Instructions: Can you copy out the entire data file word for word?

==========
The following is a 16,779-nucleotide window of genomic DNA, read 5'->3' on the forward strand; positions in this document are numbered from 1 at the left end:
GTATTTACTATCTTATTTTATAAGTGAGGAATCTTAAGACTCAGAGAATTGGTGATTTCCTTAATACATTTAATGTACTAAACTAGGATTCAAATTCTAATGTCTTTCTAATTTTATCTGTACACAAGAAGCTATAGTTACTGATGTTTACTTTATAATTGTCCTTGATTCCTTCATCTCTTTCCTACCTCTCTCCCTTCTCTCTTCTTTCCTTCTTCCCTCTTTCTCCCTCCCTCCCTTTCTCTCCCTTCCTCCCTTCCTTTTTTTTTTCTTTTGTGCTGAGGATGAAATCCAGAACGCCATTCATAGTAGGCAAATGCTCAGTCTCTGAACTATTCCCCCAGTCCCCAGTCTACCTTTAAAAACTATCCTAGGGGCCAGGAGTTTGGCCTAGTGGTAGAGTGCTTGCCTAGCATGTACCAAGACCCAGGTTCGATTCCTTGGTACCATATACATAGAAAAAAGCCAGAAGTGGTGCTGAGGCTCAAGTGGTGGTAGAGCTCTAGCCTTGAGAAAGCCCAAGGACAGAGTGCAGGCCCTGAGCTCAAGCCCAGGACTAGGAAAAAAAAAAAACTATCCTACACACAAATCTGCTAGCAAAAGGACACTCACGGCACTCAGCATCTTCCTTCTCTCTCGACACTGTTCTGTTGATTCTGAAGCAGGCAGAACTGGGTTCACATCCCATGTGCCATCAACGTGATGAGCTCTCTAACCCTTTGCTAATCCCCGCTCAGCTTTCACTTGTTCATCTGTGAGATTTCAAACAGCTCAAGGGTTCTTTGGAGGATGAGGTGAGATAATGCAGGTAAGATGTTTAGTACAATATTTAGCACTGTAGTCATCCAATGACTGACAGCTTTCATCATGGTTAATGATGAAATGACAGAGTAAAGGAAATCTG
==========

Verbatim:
The following is a 16,779-nucleotide window of genomic DNA, read 5'->3' on the forward strand; positions in this document are numbered from 1 at the left end:
GTATTTACTATCTTATTTTATAAGTGAGGAATCTTAAGACTCAGAGAATTGGTGATTTCCTTAATACATTTAATGTACTAAACTAGGATTCAAATTCTAATGTCTTTCTAATTTTATCTGTACACAAGAAGCTATAGTTACTGATGTTTACTTTATAATTGTCCTTGATTCCTTCATCTCTTTCCTACCTCTCTCCCTTCTCTCTTCTTTCCTTCTTCCCTCTTTCTCCCTCCCTCCCTTTCTCTCCCTTCCTCCCTTCCTTTTTTTTTTCTTTTGTGCTGAGGATGAAATCCAGAACGCCATTCATAGTAGGCAAATGCTCAGTCTCTGAACTATTCCCCCAGTCCCCAGTCTACCTTTAAAAACTATCCTAGGGGCCAGGAGTTTGGCCTAGTGGTAGAGTGCTTGCCTAGCATGTACCAAGACCCAGGTTCGATTCCTTGGTACCATATACATAGAAAAAAGCCAGAAGTGGTGCTGAGGCTCAAGTGGTGGTAGAGCTCTAGCCTTGAGAAAGCCCAAGGACAGAGTGCAGGCCCTGAGCTCAAGCCCAGGACTAGGAAAAAAAAAAAACTATCCTACACACAAATCTGCTAGCAAAAGGACACTCACGGCACTCAGCATCTTCCTTCTCTCTCGACACTGTTCTGTTGATTCTGAAGCAGGCAGAACTGGGTTCACATCCCATGTGCCATCAACGTGATGAGCTCTCTAACCCTTTGCTAATCCCCGCTCAGCTTTCACTTGTTCATCTGTGAGATTTCAAACAGCTCAAGGGTTCTTTGGAGGATGAGGTGAGATAATGCAGGTAAGATGTTTAGTACAATATTTAGCACTGTAGTCATCCAATGACTGACAGCTTTCATCATGGTTAATGATGAAATGACAGAGTAAAGGAAATCTG